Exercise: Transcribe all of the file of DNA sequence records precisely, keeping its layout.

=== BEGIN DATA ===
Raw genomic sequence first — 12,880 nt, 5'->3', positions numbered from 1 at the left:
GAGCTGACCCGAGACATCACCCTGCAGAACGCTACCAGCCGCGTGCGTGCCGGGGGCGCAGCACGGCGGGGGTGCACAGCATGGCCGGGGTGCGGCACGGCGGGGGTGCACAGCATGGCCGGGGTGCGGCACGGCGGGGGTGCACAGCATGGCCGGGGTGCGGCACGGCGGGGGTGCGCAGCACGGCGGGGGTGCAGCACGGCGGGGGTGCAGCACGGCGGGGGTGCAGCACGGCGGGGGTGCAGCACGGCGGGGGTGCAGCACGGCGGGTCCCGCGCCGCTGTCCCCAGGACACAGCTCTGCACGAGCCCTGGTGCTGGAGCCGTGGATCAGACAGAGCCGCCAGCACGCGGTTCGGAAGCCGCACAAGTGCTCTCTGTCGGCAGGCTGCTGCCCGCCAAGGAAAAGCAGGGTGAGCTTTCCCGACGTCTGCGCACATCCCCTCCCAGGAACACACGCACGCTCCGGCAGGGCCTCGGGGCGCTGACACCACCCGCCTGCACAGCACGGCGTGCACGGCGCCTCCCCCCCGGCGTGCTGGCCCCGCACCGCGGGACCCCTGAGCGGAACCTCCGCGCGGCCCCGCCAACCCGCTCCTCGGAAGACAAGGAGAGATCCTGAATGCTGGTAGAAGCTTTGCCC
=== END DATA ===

Raw genomic sequence first — 12,880 nt, 5'->3', positions numbered from 1 at the left:
GAGCTGACCCGAGACATCACCCTGCAGAACGCTACCAGCCGCGTGCGTGCCGGGGGCGCAGCACGGCGGGGGTGCACAGCATGGCCGGGGTGCGGCACGGCGGGGGTGCACAGCATGGCCGGGGTGCGGCACGGCGGGGGTGCACAGCATGGCCGGGGTGCGGCACGGCGGGGGTGCGCAGCACGGCGGGGGTGCAGCACGGCGGGGGTGCAGCACGGCGGGGGTGCAGCACGGCGGGGGTGCAGCACGGCGGGGGTGCAGCACGGCGGGTCCCGCGCCGCTGTCCCCAGGACACAGCTCTGCACGAGCCCTGGTGCTGGAGCCGTGGATCAGACAGAGCCGCCAGCACGCGGTTCGGAAGCCGCACAAGTGCTCTCTGTCGGCAGGCTGCTGCCCGCCAAGGAAAAGCAGGGTGAGCTTTCCCGACGTCTGCGCACATCCCCTCCCAGGAACACACGCACGCTCCGGCAGGGCCTCGGGGCGCTGACACCACCCGCCTGCACAGCACGGCGTGCACGGCGCCTCCCCCCCGGCGTGCTGGCCCCGCACCGCGGGACCCCTGAGCGGAACCTCCGCGCGGCCCCGCCAACCCGCTCCTCGGAAGACAAGGAGAGATCCTGAATGCTGGTAGAAGCTTTGCCC